SIPC coverage is used to reimburse customers if there is a shortage after all customer assets held at the brokerage firm have been recovered. SIPC provides up to $500,000 of protection for brokerage accounts held in each separate capacity (e.g., joint tenant or sole owner), with a limit of $250,000 for claims of uninvested cash balances. These limits do not mean that the account will only receive up to $500,000 of their invested securities. Rather, in a SIPC customer proceeding, the account will receive a pro-rata share of all client assets recovered in liquidation then will receive up to $500,000 from SIPC to make up any difference that exists. SIPC does not protect against the decline in value of customer securities.


Does Schwab have any additional protections for client securities beyond those provided by SIPC?

Yes, in addition to SIPC, Schwab clients receive an extra level of coverage through "excess SIPC" insurance protection for securities and cash. This helps ensure claims will be covered in the event of a brokerage firm failure and funds covered by SIPC protections are exhausted. Schwab's Excess SIPC program has a $600 million aggregate (meaning the most the program will pay for the Excess SIPC portion of the losses). Commodity interests, futures contracts and cash in futures accounts are not protected by SIPC.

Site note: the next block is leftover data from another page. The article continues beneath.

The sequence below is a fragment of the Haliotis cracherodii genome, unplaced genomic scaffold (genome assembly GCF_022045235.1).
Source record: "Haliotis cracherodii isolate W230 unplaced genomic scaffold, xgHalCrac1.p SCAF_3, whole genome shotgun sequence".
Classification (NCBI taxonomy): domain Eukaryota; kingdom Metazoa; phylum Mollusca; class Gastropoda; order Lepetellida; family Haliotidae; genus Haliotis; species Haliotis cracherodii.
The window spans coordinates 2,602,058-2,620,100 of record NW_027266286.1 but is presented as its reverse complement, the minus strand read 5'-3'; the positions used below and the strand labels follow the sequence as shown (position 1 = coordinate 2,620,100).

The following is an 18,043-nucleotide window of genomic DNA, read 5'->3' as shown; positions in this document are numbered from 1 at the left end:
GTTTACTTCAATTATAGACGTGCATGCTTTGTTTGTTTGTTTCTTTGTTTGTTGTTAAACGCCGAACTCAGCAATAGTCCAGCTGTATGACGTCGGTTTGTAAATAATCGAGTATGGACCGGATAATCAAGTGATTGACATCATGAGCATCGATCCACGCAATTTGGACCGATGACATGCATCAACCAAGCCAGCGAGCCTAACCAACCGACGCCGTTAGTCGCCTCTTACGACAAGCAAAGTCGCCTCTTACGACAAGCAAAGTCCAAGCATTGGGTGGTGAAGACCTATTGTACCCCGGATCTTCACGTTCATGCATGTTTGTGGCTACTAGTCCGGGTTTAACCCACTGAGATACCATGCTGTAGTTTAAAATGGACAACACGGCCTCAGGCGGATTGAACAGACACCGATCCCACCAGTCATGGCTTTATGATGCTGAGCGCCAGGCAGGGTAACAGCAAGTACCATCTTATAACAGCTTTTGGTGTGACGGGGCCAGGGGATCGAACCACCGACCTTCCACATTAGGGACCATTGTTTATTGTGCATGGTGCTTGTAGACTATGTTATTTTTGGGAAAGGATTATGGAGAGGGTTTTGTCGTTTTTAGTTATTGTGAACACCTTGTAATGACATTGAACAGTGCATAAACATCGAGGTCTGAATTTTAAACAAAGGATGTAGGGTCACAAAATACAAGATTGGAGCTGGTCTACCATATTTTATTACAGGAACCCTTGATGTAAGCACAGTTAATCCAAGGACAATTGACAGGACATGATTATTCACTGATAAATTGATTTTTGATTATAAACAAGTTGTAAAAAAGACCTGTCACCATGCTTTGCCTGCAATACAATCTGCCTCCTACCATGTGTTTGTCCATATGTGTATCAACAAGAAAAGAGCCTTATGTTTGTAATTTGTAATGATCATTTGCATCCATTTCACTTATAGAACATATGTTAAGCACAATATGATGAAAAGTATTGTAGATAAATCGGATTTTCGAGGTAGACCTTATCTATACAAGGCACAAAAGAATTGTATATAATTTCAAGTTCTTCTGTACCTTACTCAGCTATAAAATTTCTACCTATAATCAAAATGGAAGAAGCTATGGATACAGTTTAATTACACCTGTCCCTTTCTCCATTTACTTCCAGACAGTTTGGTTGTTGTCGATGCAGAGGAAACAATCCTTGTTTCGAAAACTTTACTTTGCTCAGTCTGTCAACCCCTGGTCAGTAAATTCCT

Learn more
SIPC - Securities Investor Protection Corporation

SIPC - Securities Investor Protection Corporation

SIPC, The Securities Investor Protection Corporation, protects against the loss of cash and securities – such as stocks and bonds – held by a customer at a SIPC-member brokerage firm.